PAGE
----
Ask not what the stunt wood can do for you, ask what you can do for the stunt wood…or something like that. Depending on how you look at it, we are fortunate to be going through a boom time in skateboarding. Popularity is at an all-time high. Pros are getting big company endorsements and most make a decent living without a side job. But there are those who just want to take from skateboarding. They will use our “culture” to sell their apparel/sports drink/etc. until they start to see the return on their investment begin to sour. With the Olympics coming in 2020 that day may be far off but never say never, who thought freestyle and 80’s shapes would come back into style?
With November being a month of highlighting giving, it feels like a good time to look at what you can do to give back and say thanks for all the good times that skateboarding has given you. For every thirsty streetwear company that wants to get skaters repping their gear, there are dudes who selflessly help build the community around them. Guys like Jerry Mraz or Pat Smith from Coda who actually MAKE skate spots. DIY is at the heart of skateboarding, whether it’s a simple Bondo job or building an entire skatepark from scratch (RIP Shorty’s). Spots that have a lot of love put into them are truly something special.
No construction know-how? No problem. If you have some extra dough (let’s face it you don’t really need that 12th tall boy of Narragansett) why not donate a small amount to an organization that does something positive in skateboarding? Harold Hunter Foundation, Boards For Bros, Skateistan and Grind For Life are just a few that are in it for the love. Another good example is Kevin Marks and the Lookback Library. This dude travels around collecting, displaying and preserving skate history all so you can geek out and rummage through magazines you coveted as a kid and go “Oh man I remember ripping this Lance Mountain ad out and hung it on my bedroom wall when I was 13!”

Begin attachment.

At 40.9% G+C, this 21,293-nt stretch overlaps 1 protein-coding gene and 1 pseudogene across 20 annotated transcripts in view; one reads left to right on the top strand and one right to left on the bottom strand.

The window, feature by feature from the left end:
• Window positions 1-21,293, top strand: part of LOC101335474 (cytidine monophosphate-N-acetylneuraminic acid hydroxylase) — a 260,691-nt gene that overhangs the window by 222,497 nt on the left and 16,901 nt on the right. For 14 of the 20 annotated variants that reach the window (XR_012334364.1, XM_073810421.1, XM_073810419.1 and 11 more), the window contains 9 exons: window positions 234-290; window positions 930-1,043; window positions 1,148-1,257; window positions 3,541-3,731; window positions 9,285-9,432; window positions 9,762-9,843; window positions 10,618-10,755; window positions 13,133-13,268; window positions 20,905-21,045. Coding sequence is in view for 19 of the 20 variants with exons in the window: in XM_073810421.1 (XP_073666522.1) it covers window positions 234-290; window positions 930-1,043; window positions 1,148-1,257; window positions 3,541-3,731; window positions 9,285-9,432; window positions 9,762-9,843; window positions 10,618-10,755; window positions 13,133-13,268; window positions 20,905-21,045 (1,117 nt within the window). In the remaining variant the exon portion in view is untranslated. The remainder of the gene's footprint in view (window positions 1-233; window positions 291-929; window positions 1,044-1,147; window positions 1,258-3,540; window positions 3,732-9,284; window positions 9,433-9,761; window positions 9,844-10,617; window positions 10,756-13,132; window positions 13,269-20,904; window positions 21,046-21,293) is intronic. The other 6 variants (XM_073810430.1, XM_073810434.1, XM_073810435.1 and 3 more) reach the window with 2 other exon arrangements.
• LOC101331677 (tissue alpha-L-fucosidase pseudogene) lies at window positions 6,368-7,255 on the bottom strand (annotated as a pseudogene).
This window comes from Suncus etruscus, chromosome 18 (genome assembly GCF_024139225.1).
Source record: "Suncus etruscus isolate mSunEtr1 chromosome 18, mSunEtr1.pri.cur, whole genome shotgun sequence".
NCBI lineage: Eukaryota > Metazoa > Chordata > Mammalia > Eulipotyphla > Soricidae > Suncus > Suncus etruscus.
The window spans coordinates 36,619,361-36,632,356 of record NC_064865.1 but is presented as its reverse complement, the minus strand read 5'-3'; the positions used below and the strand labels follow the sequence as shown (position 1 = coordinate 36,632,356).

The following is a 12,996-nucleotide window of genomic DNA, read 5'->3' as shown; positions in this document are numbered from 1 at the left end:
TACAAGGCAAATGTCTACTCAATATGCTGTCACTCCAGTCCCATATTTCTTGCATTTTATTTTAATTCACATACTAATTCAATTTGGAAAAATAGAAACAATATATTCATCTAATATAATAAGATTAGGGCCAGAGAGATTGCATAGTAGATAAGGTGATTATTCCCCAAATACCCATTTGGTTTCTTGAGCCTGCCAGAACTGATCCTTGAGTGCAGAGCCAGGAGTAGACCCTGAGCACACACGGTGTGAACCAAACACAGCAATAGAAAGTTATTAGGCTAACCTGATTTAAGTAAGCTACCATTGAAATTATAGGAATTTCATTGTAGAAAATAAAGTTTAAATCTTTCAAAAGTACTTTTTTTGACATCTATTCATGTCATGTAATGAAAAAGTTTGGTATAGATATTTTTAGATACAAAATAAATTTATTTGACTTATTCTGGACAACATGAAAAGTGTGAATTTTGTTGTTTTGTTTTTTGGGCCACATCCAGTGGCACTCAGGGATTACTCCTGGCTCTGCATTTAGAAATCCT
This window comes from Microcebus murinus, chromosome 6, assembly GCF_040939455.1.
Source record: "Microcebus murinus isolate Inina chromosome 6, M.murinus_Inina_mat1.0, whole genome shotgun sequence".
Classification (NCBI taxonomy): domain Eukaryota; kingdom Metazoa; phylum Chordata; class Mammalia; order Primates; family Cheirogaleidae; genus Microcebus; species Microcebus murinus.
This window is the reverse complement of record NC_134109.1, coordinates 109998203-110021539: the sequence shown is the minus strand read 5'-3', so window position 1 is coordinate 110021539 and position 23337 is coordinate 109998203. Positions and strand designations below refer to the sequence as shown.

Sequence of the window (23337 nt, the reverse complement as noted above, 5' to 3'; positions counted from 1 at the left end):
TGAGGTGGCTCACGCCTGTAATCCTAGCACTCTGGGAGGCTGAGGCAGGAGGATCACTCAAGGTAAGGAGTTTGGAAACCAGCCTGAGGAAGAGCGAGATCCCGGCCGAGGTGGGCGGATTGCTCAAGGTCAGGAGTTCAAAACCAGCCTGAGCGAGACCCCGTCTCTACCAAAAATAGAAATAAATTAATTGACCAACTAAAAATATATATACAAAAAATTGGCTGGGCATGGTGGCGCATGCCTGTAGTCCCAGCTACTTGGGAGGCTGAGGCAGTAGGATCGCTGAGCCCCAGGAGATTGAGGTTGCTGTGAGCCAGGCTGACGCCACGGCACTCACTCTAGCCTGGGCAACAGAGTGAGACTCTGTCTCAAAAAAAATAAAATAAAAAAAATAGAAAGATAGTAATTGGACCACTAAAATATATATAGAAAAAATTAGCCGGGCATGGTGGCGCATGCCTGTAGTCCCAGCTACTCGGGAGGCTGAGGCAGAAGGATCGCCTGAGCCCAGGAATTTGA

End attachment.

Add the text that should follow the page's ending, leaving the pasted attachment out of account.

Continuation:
To wrap this do-good rant up, there are plenty of ways to give back to skateboarding, and they all don’t have to be a donation or pet project. When it comes to being good to skateboarding there are simple everyday things like cleaning up the spot instead of trashing it, or bringing a used deck to the shop to give to a kid in need. Maybe the next time someone asks you how to do a trick instead of replying “I don’t know I just do it,” try and break off just the slightest hint or words of encouragement to a skater struggling to learn something new. We all know those 90’s trick tips that consisted of 4 vague steps (Pop, flip, catch, roll away smiling) didn’t help anybody. All I’m saying is that at a time where it seems like everyone wants to take a piece of skateboarding, it’s up to us to keep giving back and take care of those stupid wooden toys that we love so damn much.
P.S. Got an idea to do some good that isn’t listed here? Know someone doing good that deserves to have their story told? Email [email protected] and tell me about it.